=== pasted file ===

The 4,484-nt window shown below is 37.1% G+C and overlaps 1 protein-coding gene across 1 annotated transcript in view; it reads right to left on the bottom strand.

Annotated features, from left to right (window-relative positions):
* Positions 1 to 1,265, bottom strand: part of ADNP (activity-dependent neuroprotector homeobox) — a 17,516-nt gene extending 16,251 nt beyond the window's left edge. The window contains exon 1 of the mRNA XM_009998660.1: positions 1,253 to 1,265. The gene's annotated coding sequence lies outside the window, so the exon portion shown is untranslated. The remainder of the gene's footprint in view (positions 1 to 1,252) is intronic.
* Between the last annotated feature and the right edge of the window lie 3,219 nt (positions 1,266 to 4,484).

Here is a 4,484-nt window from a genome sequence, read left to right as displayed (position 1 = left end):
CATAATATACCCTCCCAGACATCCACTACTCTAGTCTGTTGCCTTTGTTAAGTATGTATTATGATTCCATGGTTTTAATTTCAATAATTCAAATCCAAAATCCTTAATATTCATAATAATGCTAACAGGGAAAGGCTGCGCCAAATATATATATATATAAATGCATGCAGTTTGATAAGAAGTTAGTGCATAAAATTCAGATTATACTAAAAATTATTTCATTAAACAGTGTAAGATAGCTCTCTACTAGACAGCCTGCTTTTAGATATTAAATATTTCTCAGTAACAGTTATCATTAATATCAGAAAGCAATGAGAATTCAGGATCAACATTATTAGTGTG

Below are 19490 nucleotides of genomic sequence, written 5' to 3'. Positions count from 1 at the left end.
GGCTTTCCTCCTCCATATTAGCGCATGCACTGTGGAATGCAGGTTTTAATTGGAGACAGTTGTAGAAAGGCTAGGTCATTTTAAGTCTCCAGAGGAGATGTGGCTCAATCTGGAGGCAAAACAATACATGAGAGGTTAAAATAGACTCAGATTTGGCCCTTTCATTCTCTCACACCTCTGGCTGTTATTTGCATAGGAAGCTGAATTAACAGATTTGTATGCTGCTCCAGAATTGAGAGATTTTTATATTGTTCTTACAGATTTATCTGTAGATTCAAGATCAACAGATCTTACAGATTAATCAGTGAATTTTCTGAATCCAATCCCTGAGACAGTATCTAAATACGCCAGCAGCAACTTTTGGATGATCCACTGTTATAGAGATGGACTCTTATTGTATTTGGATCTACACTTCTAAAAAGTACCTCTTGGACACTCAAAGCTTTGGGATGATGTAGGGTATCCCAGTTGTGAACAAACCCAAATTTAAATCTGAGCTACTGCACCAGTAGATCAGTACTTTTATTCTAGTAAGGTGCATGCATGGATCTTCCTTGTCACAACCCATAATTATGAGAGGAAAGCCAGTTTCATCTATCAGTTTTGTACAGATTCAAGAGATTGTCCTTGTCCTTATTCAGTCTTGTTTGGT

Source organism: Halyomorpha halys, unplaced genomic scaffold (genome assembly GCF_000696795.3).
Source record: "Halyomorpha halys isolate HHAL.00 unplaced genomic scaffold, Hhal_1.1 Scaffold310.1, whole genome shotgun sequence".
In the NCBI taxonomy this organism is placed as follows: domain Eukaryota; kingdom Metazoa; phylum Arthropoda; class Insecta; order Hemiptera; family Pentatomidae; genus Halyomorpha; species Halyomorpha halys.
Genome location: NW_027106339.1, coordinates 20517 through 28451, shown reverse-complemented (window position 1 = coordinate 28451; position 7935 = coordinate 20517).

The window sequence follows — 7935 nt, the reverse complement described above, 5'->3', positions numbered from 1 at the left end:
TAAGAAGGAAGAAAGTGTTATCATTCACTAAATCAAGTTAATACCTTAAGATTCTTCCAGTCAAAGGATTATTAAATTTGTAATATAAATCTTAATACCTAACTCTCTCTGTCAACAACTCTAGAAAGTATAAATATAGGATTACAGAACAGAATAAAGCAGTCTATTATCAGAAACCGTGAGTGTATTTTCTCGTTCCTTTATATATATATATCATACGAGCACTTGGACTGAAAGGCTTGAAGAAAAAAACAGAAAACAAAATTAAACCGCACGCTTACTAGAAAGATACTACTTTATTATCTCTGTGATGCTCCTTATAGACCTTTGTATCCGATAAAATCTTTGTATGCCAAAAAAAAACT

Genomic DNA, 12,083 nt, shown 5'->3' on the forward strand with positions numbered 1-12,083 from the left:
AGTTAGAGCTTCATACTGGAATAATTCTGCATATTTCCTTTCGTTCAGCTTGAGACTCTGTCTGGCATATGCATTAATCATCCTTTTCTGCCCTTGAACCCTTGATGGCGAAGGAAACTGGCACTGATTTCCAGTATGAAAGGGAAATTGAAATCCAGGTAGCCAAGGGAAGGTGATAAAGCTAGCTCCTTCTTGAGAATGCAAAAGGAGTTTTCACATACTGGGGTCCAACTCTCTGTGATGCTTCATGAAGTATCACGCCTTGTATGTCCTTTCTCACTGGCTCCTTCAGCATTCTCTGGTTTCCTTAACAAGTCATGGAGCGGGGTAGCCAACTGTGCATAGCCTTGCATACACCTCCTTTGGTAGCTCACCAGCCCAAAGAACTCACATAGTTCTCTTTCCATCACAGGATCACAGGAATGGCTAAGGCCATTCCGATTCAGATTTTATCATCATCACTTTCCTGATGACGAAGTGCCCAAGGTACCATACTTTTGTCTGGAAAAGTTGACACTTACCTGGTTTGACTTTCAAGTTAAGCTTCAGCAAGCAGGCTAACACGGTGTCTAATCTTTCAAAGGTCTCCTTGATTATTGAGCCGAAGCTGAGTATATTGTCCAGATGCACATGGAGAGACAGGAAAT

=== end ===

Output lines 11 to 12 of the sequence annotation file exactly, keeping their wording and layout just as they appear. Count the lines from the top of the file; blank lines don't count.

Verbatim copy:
In the NCBI taxonomy this organism is placed as follows: domain Eukaryota; kingdom Metazoa; phylum Arthropoda; class Insecta; order Hemiptera; family Pentatomidae; genus Halyomorpha; species Halyomorpha halys.
Genome location: NW_027106339.1, coordinates 20517 through 28451, shown reverse-complemented (window position 1 = coordinate 28451; position 7935 = coordinate 20517).